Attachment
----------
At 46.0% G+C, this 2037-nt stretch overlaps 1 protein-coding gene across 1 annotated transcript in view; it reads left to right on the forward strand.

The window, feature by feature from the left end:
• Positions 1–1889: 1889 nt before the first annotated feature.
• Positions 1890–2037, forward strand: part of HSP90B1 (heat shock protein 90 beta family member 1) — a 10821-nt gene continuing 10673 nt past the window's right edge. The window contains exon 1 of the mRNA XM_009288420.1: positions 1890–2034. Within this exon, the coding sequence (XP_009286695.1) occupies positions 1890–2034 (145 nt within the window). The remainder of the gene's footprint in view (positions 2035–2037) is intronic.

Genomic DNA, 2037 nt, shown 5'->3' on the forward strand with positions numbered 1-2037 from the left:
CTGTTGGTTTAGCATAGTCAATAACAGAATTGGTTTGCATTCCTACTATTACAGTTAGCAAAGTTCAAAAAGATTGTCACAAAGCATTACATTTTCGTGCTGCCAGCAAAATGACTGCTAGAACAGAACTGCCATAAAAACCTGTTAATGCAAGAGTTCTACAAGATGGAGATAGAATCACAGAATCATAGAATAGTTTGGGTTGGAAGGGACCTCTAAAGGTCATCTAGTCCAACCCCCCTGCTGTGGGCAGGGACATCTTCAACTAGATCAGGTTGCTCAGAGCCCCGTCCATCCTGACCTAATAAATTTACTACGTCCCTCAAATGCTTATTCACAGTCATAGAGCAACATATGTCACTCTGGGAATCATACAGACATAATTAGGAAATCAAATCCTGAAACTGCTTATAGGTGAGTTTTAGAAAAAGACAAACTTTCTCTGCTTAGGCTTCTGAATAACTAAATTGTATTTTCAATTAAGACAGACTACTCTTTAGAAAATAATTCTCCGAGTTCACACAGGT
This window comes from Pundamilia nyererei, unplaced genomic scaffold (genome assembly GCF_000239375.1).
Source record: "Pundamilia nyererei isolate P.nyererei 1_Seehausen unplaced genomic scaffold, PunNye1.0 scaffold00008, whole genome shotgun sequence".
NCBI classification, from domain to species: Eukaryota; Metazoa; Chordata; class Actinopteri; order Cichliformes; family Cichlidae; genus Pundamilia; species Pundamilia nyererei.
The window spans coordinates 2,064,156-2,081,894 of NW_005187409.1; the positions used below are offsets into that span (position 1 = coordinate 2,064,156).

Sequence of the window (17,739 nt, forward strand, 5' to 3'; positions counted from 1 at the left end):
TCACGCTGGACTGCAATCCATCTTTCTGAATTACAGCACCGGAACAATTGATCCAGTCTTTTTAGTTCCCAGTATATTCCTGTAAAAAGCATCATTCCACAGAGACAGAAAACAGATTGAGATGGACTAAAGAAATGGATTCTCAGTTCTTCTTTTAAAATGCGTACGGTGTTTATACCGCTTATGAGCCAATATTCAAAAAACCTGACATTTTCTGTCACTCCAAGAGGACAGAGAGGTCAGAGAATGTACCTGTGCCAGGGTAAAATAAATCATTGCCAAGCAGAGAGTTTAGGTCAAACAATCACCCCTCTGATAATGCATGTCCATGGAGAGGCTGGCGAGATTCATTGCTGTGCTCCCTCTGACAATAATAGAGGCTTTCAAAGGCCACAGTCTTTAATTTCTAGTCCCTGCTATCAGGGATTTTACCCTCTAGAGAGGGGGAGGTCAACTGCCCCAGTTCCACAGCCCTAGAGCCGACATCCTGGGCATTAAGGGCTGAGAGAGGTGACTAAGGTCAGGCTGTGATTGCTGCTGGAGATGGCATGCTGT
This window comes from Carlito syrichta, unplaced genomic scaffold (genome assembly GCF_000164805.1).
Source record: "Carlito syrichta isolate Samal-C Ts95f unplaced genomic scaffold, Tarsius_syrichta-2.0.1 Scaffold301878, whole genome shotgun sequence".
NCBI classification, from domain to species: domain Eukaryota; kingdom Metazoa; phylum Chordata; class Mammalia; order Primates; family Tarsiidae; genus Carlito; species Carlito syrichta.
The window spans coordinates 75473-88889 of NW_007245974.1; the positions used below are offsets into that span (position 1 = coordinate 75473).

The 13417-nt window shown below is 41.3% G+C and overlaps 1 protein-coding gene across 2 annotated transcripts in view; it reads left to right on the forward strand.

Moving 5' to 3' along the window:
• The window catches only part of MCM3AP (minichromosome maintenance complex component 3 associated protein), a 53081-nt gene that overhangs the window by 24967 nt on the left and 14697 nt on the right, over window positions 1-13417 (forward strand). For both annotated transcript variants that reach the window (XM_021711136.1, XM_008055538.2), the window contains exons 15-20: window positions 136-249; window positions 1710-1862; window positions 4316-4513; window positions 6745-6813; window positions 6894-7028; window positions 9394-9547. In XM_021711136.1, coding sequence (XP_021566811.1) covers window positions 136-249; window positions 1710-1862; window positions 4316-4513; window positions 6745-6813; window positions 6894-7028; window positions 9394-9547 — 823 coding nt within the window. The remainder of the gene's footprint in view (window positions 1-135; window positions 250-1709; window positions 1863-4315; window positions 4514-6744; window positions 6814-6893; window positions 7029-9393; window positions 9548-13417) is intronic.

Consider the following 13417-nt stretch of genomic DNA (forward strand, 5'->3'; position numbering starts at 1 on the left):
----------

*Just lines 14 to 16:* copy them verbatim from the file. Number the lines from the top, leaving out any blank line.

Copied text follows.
Source record: "Carlito syrichta isolate Samal-C Ts95f unplaced genomic scaffold, Tarsius_syrichta-2.0.1 Scaffold301878, whole genome shotgun sequence".
NCBI classification, from domain to species: domain Eukaryota; kingdom Metazoa; phylum Chordata; class Mammalia; order Primates; family Tarsiidae; genus Carlito; species Carlito syrichta.
The window spans coordinates 75473-88889 of NW_007245974.1; the positions used below are offsets into that span (position 1 = coordinate 75473).